Kenwood, rural fire depts. get annual Cherokee Nation funds
Kenwood Fire Department Chief Greg Butcher, right, explains to Cherokee Nation citizen and volunteer George Hair how hose connections work on a fire engine at the KFD in Delaware County. The department received $3,500 from the Cherokee Nation on May 7. LINDSEY BARK/CHEROKEE PHOENIX
Kenwood Fire Department Chief Greg Butcher examines a piece of equipment in an emergency vehicle. The Cherokee Nation on May 7 gave rural fire departments such as the KFD $3,500 checks to help with equipment. LINDSEY BARK/CHEROKEE PHOENIX
Fire suits hang in individual lockers at the Kenwood Fire Department in Delaware County. KFD Chief Greg Butcher said each suit costs thousands of dollars and that funds received from the Cherokee Nation help buy gear as it wears out through use. LINDSEY BARK/CHEROKEE PHOENIX
KENWOOD – The Kenwood Fire Department in Delaware County was one of 131 northeast Oklahoma rural volunteer fire departments to receive funds from the Cherokee Nation on May 7 at the Hard Rock Hotel & Casino.
The departments received $3,500 checks to help buy equipment, fuel and other needs. The total amount provided by the CN this year was $458,500.
According to a CN press release, the funding is appropriated in the tribe’s budget annually.
Greg Butcher, KFD fire chief, said the money is used for gear, training and safety programs for Kenwood Schools.
“We use it for gear and possibly some training. Most of it goes for gear. We also do from Head Start all the way through eighth grade every year. We bring all the kids over and do like fire prevention week,” Butcher said.
The money also helps the KFD provide free smoke alarms to homes in the community.
“We go around and where it (home) doesn’t have one (we offer an alarm). We started with the elderly and taking a smoke alarm and installing it in their house,” he said.
Butcher said KFD also obtains funds from a county sales tax allocation, fire dues and grants.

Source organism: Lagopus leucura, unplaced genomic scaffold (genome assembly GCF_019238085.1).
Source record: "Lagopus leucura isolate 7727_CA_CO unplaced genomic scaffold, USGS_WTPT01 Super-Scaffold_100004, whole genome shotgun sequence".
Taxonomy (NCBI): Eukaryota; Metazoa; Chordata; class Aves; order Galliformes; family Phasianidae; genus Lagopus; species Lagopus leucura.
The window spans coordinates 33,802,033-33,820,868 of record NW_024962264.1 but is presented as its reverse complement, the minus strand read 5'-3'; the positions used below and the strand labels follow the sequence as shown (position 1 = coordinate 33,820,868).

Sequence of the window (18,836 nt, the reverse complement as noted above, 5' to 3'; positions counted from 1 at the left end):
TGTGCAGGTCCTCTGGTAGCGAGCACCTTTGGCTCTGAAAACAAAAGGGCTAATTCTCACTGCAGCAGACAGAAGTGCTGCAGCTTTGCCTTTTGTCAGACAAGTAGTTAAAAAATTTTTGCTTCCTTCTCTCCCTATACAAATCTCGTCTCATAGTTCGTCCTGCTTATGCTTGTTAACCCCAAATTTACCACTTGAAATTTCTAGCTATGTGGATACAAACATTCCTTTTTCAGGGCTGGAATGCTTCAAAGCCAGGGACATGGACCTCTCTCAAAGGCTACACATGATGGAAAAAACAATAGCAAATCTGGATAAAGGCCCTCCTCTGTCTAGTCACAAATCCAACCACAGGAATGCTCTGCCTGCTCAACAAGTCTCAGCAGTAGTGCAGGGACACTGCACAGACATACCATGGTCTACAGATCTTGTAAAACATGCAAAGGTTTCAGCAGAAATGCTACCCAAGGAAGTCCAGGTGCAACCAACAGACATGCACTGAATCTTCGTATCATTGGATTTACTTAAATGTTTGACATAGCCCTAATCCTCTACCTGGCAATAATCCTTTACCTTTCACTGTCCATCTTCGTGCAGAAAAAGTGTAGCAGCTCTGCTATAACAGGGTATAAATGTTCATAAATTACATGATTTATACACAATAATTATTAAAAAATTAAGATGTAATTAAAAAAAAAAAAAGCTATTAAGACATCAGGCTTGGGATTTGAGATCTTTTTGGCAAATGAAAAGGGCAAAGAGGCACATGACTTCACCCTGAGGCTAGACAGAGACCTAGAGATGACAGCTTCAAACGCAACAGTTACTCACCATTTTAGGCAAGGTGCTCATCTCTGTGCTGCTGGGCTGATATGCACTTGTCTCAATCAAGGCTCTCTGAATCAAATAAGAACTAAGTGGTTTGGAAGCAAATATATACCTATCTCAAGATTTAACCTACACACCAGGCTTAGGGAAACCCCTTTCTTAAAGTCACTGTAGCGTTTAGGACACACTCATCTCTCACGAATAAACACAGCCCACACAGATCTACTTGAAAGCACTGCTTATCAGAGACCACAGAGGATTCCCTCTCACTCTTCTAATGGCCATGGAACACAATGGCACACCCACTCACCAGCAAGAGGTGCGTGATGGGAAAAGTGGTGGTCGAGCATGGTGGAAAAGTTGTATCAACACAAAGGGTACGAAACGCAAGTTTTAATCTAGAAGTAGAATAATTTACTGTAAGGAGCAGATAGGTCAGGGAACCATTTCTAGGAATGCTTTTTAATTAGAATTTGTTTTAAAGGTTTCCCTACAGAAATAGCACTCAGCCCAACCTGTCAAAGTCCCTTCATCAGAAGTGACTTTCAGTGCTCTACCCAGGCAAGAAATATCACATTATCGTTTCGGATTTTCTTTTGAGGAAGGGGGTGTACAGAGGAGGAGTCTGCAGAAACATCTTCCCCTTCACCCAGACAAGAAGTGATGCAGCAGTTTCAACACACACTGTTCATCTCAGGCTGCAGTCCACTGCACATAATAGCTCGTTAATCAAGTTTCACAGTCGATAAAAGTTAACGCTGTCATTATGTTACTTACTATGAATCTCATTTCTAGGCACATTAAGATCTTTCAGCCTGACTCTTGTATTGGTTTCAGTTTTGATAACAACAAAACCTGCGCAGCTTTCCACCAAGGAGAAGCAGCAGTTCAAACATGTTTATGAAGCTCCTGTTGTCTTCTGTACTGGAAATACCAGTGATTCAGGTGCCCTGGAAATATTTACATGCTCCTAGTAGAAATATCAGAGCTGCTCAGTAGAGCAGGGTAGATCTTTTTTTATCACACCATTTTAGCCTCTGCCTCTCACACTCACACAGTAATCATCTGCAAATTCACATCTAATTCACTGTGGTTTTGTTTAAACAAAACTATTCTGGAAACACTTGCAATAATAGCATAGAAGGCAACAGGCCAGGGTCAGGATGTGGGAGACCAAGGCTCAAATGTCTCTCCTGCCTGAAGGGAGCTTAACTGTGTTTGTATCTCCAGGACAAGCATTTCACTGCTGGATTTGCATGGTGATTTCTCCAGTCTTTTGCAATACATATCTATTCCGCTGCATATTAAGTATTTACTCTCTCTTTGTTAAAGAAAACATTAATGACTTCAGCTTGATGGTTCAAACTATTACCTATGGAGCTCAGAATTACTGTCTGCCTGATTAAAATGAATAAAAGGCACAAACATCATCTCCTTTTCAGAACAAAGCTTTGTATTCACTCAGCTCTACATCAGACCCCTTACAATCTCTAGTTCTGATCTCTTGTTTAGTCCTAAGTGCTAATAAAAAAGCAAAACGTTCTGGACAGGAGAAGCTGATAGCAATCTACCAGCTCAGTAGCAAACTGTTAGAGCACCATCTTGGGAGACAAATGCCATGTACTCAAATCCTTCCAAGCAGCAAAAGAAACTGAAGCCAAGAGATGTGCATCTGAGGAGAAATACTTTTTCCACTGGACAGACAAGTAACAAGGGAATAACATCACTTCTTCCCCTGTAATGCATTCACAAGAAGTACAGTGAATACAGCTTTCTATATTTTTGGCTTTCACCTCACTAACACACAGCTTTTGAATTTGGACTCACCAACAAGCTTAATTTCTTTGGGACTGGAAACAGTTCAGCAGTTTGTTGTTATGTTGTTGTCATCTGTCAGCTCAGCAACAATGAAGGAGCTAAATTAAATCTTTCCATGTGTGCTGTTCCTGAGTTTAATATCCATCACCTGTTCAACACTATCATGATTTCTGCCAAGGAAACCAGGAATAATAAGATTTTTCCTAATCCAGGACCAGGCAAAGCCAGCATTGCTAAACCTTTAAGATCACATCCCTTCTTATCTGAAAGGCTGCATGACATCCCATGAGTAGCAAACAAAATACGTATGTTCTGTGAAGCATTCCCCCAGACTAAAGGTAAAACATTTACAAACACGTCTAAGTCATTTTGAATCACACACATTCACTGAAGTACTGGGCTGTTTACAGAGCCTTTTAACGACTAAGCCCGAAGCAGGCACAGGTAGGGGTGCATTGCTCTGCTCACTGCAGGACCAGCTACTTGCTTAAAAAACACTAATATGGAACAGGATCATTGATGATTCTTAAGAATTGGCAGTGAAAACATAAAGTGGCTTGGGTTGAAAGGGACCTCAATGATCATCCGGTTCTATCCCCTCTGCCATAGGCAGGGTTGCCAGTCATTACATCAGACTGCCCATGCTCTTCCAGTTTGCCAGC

“In the very beginning when we first started, we got some money from Cherokee Nation to help with our first building. It was 20 years ago when we got money to get started,” he said.
The original station only had one or two vehicles. Now Kenwood has a fire station containing nine emergency vehicles, an office space and a conference room.
He said being a volunteer fire fighter is not all action. There are a lot of mundane efforts such as checking on the emergency vehicles to make sure they are ready to go, as well as cleaning and keeping supplies stocked. It’s not action-based but is necessary.
The KFD covers a 100-square-mile radius as part of the Oklahoma Insurance Department Insurance Services Office, where it is rated on a grading system that evaluates the quality of fire protection in its required coverage area. Starting at a grade of 10, Butcher said the lower number the better.
“We were the first department in Oklahoma, all-volunteer department, to ever reach a four. On our last grading, we dropped a little bit more. We have a three. They take into consideration your training, your equipment, response time, your communications and water supply, how much water you can get there in a certain length of time. We’re really, really proud of that. That’s like Broken Arrow, city of Tulsa, Oklahoma City-good,” he said.
There are more than 20 KFD volunteers, with a large percent of them being Cherokee thanks to Kenwood being a nearly all-Cherokee community.
“I appreciate the help from the (Cherokee) Nation. The money, it helps for our training and equipment,” Butcher said.